As currently proposed, the amendments to the SAT would require a producer (or an insurer where no producer is involved), when making a recommendation to an individual consumer regarding the purchase, exchange or replacement of an annuity, to “act in the interests of the consumer at the time the recommendation is made, without placing the producer’s or the insurer’s financial interest ahead of the consumer’s interests.” Under the current draft, a producer (or insurer) would comply with this requirement (in relevant part) by: (a) “[a]cting with reasonable diligence, care, skill and prudence”; (b) making suitable recommendations (as further described in the SAT); and (c) making certain disclosures, including the cash and non-cash compensation to be received by the producer in connection with the transaction and “[a]ny and all material conflicts of interest.”
5. NAIC Considering Circumstances Where the Use of Indexes with Limited Lifespans Should be Allowed to Illustrate Fixed Index Annuities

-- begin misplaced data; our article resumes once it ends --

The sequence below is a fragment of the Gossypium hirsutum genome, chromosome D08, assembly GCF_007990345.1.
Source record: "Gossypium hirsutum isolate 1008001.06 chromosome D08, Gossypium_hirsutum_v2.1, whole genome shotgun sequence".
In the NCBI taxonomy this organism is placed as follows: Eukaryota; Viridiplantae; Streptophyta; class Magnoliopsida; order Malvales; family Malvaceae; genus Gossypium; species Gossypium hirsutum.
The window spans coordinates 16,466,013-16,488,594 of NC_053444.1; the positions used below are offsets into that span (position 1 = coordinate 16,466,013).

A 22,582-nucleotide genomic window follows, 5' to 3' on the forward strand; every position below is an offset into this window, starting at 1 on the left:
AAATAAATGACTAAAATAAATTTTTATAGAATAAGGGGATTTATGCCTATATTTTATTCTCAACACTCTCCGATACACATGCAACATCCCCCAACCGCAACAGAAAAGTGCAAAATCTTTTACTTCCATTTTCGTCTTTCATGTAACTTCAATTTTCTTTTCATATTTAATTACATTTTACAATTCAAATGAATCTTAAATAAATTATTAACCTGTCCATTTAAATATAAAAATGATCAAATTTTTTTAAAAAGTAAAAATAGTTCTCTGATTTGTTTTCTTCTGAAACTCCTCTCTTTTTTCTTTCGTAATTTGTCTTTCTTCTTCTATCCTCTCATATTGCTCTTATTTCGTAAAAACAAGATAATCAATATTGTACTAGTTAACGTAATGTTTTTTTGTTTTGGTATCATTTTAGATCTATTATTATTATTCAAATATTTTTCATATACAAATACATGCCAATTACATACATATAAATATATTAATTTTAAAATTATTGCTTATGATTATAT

The Annuity Disclosure (A) Working Group (ADWG) is working on revisions to the Annuity Disclosure Model Regulation (#245) to allow for the use of indexes that have been in existence for less than 10 years in fixed index annuity illustrations. Such use is currently prohibited in states that have adopted the relevant portion of the current version of Model 245. In June 2018, the ADWG exposed for comment draft revisions to Model 245, which would allow illustrations to use an index in existence for less than 10 years, provided that: (a) the index satisfies certain other criteria (e.g., the index is comprised entirely of components that have been in existence for at least 10 years, the index value is calculated according to an algorithm that is not subject to discretion, and if the insurance company is affiliated with the index provider, indexes published by that index provider are also used by entities unaffiliated with the insurance company); and (b) certain disclosures accompany the illustration. Despite working on the issue for over a year, the ADWG has been unable to reach consensus regarding appropriate revisions. The ADWG has agreed to form a small drafting group to develop additional language for review and discussion. In light of this, the (A) Committee granted an extension of the model law development request to the Spring 2019 National Meeting.